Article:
I already knew the three musicians for a previous show created together and I knew that they were crazy enough to accept … The most difficult part would have been the theatrical one: I didn’t ask them only to play and interpret the music, which they knew how to do very well … but to turn into ” actresses “, to” recite “, and not just any text … but the verses of the Bard!
They have been very brave. They threw themselves headlong into the adventure with the right dose of unconsciousness essential for such an experiment, but also with unconditional trust and I thank them for this from my heart. Nothing would have been possible without these two basic ingredients. I certainly didn’t expect them to turn into actresses after a month of rehearsal.
I wanted them to experience “saying” as intensely as “playing” and I wanted that their voice, their authenticity as people and artists gave body to these three women on stage with taste, fun and great simplicity. We did theater exercises, vocal exercises and improvisation … And I often thought of Tadeusz Kantor and his wonderful experiments where he staged musicians! There is a kind of magic that occurs in someone who does something for the first time not because of their profession, but because they want to, especially if they are someone who strongly believes in the power of art and who already works with art. It is a matter of changing the key to open the same door, it is about facing the unknown with that inner light that comes from the certainty that what animates you will take over and is not mere curiosity, it is instinct, it is blood, it is desire. The uncertainty of pronunciation or the awkwardness of a gesture is forgiven this process, because one reads further. The result is three extraordinary musicians who launch themselves with the trapeze by attempting somersaults with very difficult characters. The power of speech and music prevails, which like two huge wings save them every time from the risks they are taking”.
Roberto Andreoni, composer says:
“I dealt with the composition of the music for this theatrical work encouraged by some factors that, during the course of the work, proved to be more and more authentic and consistent to exceed expectations: first of all the determination, seriousness, skill and propensity to risk both of the performers / co-authors and the director / author. Secondly, I felt involved in the project by virtue of a common love for Shakespeare, for theater and music; shared interest in the incessant search for sound and movement, physical gesture and musical gesture, non-traditional forms of performance interaction, forms of learning not limited to mnemonic exercise. The personal interest in a non-univocal relationship of music with the text, with the acting, with the sound and rhythm of the English language, the narrative processes, the body, the memory. Compared to my other musical theater works, it immediately intrigued me to be able to collaborate with demanding and scrupulous artists who are also resistant to long exhausting rehearsal sessions, capable of never losing a drop of enthusiasm: cultured, prepared and disciplined as pure chamber musicians , but also endowed with critical ability, creativity, boldness and acting flexibility.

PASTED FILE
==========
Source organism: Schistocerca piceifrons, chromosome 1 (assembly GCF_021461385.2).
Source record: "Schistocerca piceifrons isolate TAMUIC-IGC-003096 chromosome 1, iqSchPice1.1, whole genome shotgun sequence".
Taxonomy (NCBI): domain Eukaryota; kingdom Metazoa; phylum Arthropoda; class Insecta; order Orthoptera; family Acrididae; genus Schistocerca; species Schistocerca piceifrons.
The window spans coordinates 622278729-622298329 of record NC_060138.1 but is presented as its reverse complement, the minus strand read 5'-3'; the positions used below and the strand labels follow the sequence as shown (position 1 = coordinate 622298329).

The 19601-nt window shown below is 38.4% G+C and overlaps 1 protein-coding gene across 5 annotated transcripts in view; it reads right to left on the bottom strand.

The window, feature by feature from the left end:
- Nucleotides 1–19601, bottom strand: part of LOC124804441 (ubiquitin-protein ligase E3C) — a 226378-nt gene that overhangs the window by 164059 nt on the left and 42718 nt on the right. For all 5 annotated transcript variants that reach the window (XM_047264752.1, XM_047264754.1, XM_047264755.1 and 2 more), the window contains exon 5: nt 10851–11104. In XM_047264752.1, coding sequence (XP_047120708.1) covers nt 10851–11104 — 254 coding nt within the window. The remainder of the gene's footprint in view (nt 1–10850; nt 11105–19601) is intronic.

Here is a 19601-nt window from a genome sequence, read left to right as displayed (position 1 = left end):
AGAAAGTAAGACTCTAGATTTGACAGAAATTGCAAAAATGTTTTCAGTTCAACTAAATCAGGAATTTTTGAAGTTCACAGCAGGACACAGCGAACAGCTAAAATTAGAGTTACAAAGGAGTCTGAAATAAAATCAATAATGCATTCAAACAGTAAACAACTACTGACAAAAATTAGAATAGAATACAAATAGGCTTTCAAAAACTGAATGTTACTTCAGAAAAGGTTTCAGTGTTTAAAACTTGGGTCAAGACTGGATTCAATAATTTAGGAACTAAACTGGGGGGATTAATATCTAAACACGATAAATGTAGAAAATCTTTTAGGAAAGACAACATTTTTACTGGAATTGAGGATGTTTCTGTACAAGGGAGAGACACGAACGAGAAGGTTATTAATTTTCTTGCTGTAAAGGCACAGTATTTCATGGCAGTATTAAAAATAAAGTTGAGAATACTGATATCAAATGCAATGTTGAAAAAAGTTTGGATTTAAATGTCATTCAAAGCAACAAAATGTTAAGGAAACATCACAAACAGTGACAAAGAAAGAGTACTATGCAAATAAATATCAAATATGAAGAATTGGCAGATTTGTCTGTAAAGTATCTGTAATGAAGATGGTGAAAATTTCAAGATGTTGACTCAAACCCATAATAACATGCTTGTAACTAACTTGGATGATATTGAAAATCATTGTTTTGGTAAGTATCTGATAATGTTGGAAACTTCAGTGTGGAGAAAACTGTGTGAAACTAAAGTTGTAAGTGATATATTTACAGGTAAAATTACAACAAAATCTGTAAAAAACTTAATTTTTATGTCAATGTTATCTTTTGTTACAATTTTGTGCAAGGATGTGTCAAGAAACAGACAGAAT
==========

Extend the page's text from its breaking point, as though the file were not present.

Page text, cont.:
The eleven pieces that have gradually emerged needed a common thread connected to some Shakespearean musical archetype, but minimal enough to guarantee easy exits to the languages of new music and equally comfortable returns if the dramaturgical architecture required it. I chose to the melody of the song “Time stands still” by John Dowland, coeval and friend of Shakespeare.
On the threshold of that slow solemnity, beyond which time stops, I glimpsed a possible pacification to the inner torment of the three widows in love, an almost inevitable solution to their drama. From those notes came the sound of each musical episode, thanks to the dramatic and psychological implications that gradually reveal themselves to the public and the characters themselves: the outburst of anger, envy, melancholy, desire, sighs, hysteria, rejection or acceptance of reality, competition, contempt and at the same time the mutual support of the three unbearable, adorable, irresistible lovers of William. The context suggested short pieces, clearly connoted, not impossible to memorize and to play in “uncomfortable” posture, light and psycho-physical effort. Each of these miniatures, nourished and guided by the Shakespearean verses in the original language, tries to bend the “textures” and the melodic, harmonic, rhythmic, metric, tonal or dynamic material to each character of the three musicians, through their most evident technical and expressive qualities”.